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Google as Proxy

Since I came back from my summer hiatus, I’ve been trying to figure out a useful way to get back into the swing of the blogosphere. Frank’s post on Google finally prompted me to articulate a bunch of questions that I’ve been carrying around.

First, how do people actually use Google? Does Google know? Does anyone know? When I write “how do people actually use Google,” I’m wondering how the myriad of tools that Google supplies actually get integrated into our lives — both online and offline. I use Google as my default general purpose search tool. I use Google Scholar, Google Maps, and Google Earth. I have a gmail account, but I don’t use it much. That’s it. There are a lot of different Google measures that one could use, but if one simple spectrum is “power Google user” to “non-Google user,” where do I fall?

Second, and the reason that I ask the first, is there a plausible way to characterize IP disputes involving Google in agency terms? This question goes back to the Kinko’s/PUP v. MDS cases: If an individual has a plausible fair use defense to a claim of copyright infringement, what changes when that individual hires a firm to do the same thing 0n his/her behalf, and the firm gets sued instead? If I could go out into the world on my own and gather (headlines) (thumbnails) (cached versions of websites) in order to organize and comprehend my information universe — and that’s a big “if,” and I’ll come back to that — then why can’t I hire Google to help me? Or, why can’t Google volunteer to help me?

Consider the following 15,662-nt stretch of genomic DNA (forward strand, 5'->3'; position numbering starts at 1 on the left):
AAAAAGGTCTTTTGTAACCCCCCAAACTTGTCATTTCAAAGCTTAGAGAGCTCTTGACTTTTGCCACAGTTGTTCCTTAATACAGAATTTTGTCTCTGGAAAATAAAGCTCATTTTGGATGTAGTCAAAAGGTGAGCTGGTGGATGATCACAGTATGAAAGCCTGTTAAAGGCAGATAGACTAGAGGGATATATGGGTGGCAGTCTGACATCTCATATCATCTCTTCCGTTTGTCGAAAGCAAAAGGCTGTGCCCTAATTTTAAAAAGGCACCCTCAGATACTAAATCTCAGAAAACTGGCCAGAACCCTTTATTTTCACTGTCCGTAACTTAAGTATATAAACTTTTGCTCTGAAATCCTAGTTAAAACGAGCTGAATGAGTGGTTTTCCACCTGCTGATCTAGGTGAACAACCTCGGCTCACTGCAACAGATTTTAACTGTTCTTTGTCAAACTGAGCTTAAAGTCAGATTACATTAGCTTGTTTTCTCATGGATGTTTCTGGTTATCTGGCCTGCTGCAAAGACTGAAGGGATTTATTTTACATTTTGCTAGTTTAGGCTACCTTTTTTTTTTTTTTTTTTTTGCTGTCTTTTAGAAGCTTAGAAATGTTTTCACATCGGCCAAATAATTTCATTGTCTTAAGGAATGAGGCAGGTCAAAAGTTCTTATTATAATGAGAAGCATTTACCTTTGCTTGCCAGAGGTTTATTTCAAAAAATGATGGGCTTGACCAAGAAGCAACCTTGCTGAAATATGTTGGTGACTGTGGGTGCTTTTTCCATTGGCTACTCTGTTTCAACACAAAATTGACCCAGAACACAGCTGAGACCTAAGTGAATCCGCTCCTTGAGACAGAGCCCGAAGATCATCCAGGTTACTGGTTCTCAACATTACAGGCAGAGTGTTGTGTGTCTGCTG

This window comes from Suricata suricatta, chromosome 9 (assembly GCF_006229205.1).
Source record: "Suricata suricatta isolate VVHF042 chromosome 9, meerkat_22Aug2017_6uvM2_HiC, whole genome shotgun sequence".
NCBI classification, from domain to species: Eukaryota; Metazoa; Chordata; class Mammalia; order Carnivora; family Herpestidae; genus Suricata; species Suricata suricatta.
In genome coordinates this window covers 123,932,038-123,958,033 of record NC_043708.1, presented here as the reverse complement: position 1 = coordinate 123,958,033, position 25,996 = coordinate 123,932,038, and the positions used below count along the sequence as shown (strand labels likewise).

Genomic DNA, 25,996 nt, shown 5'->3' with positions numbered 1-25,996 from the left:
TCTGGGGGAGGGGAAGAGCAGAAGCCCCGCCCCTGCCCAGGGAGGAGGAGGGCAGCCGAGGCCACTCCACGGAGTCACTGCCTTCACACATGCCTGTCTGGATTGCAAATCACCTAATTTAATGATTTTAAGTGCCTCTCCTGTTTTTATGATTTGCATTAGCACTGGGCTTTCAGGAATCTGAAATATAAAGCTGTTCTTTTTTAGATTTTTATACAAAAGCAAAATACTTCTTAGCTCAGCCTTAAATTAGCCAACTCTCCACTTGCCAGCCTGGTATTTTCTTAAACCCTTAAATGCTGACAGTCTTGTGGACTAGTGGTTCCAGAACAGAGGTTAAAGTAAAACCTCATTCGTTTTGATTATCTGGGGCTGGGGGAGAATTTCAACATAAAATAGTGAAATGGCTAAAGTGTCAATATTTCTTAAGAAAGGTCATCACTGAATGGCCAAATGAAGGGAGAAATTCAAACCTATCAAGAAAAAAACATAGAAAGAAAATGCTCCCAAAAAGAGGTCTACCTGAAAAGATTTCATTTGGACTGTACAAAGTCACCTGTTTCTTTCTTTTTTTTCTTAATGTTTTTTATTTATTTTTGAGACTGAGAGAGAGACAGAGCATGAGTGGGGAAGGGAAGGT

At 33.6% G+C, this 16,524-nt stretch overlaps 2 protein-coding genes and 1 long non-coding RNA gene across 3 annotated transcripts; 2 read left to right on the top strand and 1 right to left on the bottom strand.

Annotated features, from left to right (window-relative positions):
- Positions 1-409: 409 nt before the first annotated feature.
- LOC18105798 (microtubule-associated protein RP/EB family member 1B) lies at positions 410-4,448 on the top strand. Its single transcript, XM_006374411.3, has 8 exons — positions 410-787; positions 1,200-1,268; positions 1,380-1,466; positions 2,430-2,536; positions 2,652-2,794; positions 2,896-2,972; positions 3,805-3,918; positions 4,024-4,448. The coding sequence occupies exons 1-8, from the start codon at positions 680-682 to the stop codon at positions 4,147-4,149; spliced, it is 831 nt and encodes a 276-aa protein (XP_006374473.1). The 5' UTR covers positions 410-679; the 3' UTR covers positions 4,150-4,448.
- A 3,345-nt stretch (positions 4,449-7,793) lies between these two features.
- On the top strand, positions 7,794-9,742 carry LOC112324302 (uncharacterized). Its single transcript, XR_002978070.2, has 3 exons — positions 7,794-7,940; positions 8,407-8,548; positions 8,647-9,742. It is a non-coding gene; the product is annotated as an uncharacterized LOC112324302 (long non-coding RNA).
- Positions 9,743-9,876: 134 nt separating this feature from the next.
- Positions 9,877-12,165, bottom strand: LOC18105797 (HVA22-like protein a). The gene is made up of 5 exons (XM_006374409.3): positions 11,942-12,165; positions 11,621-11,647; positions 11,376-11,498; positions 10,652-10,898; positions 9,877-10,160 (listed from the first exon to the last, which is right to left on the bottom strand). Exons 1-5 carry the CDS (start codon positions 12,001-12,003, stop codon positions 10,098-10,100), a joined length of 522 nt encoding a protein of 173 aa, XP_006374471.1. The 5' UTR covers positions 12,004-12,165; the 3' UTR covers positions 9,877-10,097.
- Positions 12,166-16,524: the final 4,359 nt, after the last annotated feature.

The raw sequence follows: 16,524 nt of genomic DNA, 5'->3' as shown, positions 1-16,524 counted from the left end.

I suspect that how “I” actually use Google has some bearing on that question. Am I really trying to organize my information world? Is Google tempting me with tools I don’t ordinarily need or want? What is Google’s role in shaping my evolving set of preferences? (Of course, maybe I’m wrong; maybe how I use Google is irrelevant. But my intuition is the reverse, and the Betamax case sort of backs me up. I write “sort of,” because the Supreme Court cared about what people did with their machines, but the Supreme Court — I think — got it wrong.

Here’s are different versions of what I think is the same question: If fights over IP law applied to Google are really fights over individual interests in access to content, then shouldn’t we be debating them in those terms, and leaving Google out of it? If those fights are really over Google and not really about individuals, then can we stipulate that if any given individual were doing what Google is doing, for his/her own use, then no IP right would be violated? And if the answers to those questions happen to be “no,” then is the Google/IP matrix really a question of how to model a set of transactions that requires the relevant parties to internalize some acceptable level of cost? That is, are the problems here really about the distribution of IP entitlements, or (since transactions costs seem to be lower by the day) are they just about money?*

(* I can use just a little econo-jargon, safely, I think, so long as I listen to my inner Harry Callahan: A man’s got to know his limitations.)